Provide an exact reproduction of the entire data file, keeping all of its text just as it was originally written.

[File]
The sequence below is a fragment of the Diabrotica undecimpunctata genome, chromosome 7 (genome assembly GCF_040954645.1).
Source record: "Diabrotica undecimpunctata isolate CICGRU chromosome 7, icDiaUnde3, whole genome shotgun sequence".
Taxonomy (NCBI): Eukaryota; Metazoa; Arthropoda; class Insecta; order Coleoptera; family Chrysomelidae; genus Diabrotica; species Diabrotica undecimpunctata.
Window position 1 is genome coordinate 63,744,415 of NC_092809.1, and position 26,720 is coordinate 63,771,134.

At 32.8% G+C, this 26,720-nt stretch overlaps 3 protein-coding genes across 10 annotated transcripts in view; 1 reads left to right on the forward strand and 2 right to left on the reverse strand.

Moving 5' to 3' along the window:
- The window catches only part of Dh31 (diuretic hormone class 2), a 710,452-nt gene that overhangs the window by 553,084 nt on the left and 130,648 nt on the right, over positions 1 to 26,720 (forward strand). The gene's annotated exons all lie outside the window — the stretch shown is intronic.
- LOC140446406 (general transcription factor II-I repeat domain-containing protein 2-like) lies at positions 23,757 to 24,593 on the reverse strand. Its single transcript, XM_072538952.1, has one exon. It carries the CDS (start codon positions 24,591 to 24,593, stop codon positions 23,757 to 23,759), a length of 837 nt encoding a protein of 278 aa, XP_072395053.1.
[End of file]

The sequence below is a fragment of the Diabrotica undecimpunctata genome, chromosome 7 (genome assembly GCF_040954645.1).
Source record: "Diabrotica undecimpunctata isolate CICGRU chromosome 7, icDiaUnde3, whole genome shotgun sequence".
Taxonomy (NCBI): Eukaryota; Metazoa; Arthropoda; class Insecta; order Coleoptera; family Chrysomelidae; genus Diabrotica; species Diabrotica undecimpunctata.
Window position 1 is genome coordinate 63,744,415 of NC_092809.1, and position 26,720 is coordinate 63,771,134.

At 32.8% G+C, this 26,720-nt stretch overlaps 3 protein-coding genes across 10 annotated transcripts in view; 1 reads left to right on the forward strand and 2 right to left on the reverse strand.

Moving 5' to 3' along the window:
- The window catches only part of Dh31 (diuretic hormone class 2), a 710,452-nt gene that overhangs the window by 553,084 nt on the left and 130,648 nt on the right, over positions 1 to 26,720 (forward strand). The gene's annotated exons all lie outside the window — the stretch shown is intronic.
- LOC140446406 (general transcription factor II-I repeat domain-containing protein 2-like) lies at positions 23,757 to 24,593 on the reverse strand. Its single transcript, XM_072538952.1, has one exon. It carries the CDS (start codon positions 24,591 to 24,593, stop codon positions 23,757 to 23,759), a length of 837 nt encoding a protein of 278 aa, XP_072395053.1.